Approximately half of all pediatric tracheostomies are performed in infants younger than 1 year. Most tracheostomies in patients in the NICU are performed in cases of chronic respiratory failure requiring prolonged mechanical ventilation or upper airway obstruction. With improvements in ventilation and management of long-term intubation, indications for tracheostomy and perioperative management in this population continue to evolve. Evidence-based protocols to guide routine postoperative care, prevent and manage tracheostomy emergencies including accidental decannulation and tube obstruction, and attempt elective decannulation are sparse. Clinician awareness of safe tracheostomy practices and larger, prospective studies in infants are needed to improve clinical care of this vulnerable population.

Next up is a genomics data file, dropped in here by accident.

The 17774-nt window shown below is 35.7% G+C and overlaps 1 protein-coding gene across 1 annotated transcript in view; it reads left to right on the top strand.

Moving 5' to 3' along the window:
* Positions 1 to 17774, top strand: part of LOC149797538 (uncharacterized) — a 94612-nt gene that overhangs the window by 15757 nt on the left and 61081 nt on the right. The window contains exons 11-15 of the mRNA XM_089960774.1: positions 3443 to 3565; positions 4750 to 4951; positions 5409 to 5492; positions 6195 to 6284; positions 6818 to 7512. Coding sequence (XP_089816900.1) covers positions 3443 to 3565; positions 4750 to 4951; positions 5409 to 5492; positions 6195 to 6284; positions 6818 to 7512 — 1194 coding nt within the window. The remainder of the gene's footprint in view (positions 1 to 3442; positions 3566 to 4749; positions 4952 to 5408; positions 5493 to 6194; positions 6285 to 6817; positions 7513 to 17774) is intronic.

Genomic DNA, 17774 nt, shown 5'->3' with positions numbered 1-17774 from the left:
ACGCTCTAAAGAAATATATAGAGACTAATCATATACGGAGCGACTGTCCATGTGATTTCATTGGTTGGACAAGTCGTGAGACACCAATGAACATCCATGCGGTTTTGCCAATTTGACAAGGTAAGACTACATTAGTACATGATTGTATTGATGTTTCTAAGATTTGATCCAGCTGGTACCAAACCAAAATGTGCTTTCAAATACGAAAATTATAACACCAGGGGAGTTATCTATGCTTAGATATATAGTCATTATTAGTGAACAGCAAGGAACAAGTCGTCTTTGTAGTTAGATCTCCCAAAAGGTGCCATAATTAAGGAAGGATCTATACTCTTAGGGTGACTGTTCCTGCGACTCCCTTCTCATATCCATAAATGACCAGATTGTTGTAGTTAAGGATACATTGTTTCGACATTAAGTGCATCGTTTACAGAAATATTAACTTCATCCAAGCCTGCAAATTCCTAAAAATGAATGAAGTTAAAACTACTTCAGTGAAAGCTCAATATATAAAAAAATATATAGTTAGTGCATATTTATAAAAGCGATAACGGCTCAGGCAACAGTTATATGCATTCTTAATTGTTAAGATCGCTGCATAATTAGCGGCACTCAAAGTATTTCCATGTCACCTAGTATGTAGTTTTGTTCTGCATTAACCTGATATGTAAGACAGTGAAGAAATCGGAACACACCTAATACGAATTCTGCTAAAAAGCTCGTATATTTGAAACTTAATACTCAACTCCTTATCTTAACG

Tracheostomy in Infants in the Neonatal Intensive Care Unit
Drs Chang and Sidell have disclosed no financial relationships relevant to this article. This commentary does not contain a discussion of an unapproved/investigative use of a commercial product/device.
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Julia Chang, Douglas R. Sidell; Tracheostomy in Infants in the Neonatal Intensive Care Unit. Neoreviews May 2020; 21 (5): e323–e334. https://doi.org/10.1542/neo.21-5-e323
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